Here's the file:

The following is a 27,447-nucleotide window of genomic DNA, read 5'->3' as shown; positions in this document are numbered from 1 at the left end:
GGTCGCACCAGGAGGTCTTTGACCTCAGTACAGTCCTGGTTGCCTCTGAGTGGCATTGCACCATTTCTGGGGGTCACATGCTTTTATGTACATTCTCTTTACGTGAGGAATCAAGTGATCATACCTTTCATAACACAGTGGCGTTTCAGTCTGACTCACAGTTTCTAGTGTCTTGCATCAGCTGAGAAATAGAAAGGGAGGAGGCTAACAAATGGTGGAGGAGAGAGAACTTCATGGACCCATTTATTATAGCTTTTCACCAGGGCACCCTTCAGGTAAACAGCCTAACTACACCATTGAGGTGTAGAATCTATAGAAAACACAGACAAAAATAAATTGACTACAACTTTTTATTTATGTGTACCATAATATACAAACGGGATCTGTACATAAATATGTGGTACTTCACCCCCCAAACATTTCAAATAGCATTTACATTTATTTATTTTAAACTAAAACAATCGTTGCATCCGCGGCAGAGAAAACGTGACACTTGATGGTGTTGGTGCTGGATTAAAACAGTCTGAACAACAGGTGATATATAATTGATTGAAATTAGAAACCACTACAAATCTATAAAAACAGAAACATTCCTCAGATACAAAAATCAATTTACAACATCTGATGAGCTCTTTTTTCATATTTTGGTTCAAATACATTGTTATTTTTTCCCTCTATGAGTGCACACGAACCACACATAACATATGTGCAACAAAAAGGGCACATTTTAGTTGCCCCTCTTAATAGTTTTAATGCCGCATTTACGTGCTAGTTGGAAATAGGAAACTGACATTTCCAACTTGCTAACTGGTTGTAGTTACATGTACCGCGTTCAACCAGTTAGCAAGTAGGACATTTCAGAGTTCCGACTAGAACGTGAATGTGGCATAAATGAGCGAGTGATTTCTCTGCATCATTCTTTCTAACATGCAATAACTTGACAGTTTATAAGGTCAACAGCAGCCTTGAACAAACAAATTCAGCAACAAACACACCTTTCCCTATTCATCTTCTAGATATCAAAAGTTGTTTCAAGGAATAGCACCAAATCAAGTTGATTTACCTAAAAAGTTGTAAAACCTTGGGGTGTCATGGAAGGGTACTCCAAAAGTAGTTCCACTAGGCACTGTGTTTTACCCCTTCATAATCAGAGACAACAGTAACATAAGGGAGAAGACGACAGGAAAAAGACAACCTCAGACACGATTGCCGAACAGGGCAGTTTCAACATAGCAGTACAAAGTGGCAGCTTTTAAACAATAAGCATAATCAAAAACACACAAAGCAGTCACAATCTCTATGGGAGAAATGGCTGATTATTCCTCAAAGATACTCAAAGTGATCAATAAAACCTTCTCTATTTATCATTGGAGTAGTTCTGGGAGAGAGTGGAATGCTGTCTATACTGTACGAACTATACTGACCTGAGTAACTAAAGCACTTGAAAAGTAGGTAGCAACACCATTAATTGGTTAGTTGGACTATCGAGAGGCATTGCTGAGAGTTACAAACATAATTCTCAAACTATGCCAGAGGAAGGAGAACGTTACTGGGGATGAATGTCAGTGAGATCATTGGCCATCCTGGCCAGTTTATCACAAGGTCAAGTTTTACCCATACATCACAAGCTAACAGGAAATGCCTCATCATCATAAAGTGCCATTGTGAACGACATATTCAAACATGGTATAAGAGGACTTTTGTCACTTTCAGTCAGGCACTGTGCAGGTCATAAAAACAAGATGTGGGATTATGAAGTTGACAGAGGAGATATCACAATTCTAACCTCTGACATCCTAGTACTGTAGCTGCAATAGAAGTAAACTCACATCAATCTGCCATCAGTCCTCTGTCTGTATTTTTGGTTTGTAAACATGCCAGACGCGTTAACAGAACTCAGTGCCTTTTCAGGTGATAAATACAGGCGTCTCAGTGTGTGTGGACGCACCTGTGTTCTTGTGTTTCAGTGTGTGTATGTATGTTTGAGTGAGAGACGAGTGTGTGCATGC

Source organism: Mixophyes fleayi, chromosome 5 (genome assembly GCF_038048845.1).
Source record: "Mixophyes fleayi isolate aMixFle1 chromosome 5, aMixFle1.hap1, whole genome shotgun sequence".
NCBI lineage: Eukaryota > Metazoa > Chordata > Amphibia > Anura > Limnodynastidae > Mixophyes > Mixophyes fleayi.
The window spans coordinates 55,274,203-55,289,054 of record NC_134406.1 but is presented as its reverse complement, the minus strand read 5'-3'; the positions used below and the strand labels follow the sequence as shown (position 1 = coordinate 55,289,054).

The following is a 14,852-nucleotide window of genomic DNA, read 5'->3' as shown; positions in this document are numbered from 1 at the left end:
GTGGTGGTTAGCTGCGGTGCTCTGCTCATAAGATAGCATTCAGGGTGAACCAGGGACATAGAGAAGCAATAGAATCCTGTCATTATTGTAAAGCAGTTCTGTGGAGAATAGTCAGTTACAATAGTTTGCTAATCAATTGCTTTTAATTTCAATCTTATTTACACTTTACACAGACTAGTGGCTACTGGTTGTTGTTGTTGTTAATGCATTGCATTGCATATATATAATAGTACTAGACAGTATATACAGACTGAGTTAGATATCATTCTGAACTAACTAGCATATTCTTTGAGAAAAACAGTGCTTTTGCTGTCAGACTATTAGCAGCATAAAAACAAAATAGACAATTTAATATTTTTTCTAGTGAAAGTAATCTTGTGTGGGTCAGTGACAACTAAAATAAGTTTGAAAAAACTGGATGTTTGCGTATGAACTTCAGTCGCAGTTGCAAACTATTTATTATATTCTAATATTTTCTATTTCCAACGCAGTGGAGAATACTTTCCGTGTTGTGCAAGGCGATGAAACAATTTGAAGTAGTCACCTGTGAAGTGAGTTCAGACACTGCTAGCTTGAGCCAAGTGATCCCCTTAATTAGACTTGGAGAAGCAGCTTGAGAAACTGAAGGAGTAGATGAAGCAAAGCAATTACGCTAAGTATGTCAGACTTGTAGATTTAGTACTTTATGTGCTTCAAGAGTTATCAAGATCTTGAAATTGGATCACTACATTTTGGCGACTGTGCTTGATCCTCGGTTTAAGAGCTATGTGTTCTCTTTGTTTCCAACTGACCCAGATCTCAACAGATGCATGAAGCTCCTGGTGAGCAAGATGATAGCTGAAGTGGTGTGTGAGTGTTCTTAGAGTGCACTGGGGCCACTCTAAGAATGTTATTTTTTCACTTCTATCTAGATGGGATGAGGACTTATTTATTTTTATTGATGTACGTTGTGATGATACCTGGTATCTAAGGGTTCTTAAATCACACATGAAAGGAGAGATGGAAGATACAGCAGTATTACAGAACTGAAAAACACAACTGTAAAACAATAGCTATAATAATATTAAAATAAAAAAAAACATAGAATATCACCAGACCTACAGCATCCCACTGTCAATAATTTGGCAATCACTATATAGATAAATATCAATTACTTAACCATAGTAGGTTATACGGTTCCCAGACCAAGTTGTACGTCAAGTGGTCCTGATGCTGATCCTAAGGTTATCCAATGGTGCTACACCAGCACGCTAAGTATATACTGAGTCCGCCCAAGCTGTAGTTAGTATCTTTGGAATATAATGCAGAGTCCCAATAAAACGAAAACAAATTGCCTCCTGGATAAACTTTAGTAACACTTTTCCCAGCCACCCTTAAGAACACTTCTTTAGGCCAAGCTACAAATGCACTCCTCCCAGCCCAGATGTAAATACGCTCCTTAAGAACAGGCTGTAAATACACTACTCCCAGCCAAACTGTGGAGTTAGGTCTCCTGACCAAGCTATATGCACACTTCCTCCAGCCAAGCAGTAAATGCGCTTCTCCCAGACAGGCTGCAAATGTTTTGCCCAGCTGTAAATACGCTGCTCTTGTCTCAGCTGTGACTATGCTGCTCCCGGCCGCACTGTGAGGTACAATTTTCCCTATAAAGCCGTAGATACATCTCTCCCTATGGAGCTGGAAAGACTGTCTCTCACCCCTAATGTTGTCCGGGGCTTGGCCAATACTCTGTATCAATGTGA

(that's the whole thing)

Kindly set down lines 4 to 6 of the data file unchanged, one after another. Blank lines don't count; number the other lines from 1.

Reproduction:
Source record: "Mixophyes fleayi isolate aMixFle1 chromosome 5, aMixFle1.hap1, whole genome shotgun sequence".
NCBI lineage: Eukaryota > Metazoa > Chordata > Amphibia > Anura > Limnodynastidae > Mixophyes > Mixophyes fleayi.
The window spans coordinates 55,274,203-55,289,054 of record NC_134406.1 but is presented as its reverse complement, the minus strand read 5'-3'; the positions used below and the strand labels follow the sequence as shown (position 1 = coordinate 55,289,054).